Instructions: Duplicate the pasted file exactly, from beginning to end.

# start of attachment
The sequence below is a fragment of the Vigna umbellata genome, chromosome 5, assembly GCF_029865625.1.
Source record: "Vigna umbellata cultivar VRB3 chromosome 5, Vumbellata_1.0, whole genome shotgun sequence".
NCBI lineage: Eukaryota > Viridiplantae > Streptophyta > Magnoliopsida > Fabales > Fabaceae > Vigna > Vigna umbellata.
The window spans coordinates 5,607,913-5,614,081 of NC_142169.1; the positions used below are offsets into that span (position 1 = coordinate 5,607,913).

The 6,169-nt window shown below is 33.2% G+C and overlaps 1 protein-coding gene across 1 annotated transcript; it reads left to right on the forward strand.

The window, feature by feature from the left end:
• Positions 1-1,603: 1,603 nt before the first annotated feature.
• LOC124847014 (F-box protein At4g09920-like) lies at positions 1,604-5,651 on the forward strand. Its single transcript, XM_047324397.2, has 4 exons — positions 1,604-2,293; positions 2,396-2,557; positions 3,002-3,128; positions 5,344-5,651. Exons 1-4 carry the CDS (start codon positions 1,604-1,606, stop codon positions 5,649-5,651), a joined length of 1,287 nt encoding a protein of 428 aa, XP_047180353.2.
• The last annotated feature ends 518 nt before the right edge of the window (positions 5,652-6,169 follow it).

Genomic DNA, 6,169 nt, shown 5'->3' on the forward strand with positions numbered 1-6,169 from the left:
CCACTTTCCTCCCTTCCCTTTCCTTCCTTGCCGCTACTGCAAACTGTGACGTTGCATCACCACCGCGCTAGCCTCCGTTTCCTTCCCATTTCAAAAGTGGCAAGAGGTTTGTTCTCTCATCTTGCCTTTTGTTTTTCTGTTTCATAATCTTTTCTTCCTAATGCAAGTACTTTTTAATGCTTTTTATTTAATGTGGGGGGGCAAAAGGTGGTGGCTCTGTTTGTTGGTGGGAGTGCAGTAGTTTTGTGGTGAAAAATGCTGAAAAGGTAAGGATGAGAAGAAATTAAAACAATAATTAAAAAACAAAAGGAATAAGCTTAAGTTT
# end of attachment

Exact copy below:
The sequence below is a fragment of the Vigna umbellata genome, chromosome 5, assembly GCF_029865625.1.
Source record: "Vigna umbellata cultivar VRB3 chromosome 5, Vumbellata_1.0, whole genome shotgun sequence".
NCBI lineage: Eukaryota > Viridiplantae > Streptophyta > Magnoliopsida > Fabales > Fabaceae > Vigna > Vigna umbellata.
The window spans coordinates 5,607,913-5,614,081 of NC_142169.1; the positions used below are offsets into that span (position 1 = coordinate 5,607,913).

The 6,169-nt window shown below is 33.2% G+C and overlaps 1 protein-coding gene across 1 annotated transcript; it reads left to right on the forward strand.

The window, feature by feature from the left end:
• Positions 1-1,603: 1,603 nt before the first annotated feature.
• LOC124847014 (F-box protein At4g09920-like) lies at positions 1,604-5,651 on the forward strand. Its single transcript, XM_047324397.2, has 4 exons — positions 1,604-2,293; positions 2,396-2,557; positions 3,002-3,128; positions 5,344-5,651. Exons 1-4 carry the CDS (start codon positions 1,604-1,606, stop codon positions 5,649-5,651), a joined length of 1,287 nt encoding a protein of 428 aa, XP_047180353.2.
• The last annotated feature ends 518 nt before the right edge of the window (positions 5,652-6,169 follow it).

Genomic DNA, 6,169 nt, shown 5'->3' on the forward strand with positions numbered 1-6,169 from the left:
CCACTTTCCTCCCTTCCCTTTCCTTCCTTGCCGCTACTGCAAACTGTGACGTTGCATCACCACCGCGCTAGCCTCCGTTTCCTTCCCATTTCAAAAGTGGCAAGAGGTTTGTTCTCTCATCTTGCCTTTTGTTTTTCTGTTTCATAATCTTTTCTTCCTAATGCAAGTACTTTTTAATGCTTTTTATTTAATGTGGGGGGGCAAAAGGTGGTGGCTCTGTTTGTTGGTGGGAGTGCAGTAGTTTTGTGGTGAAAAATGCTGAAAAGGTAAGGATGAGAAGAAATTAAAACAATAATTAAAAAACAAAAGGAATAAGCTTAAGTTT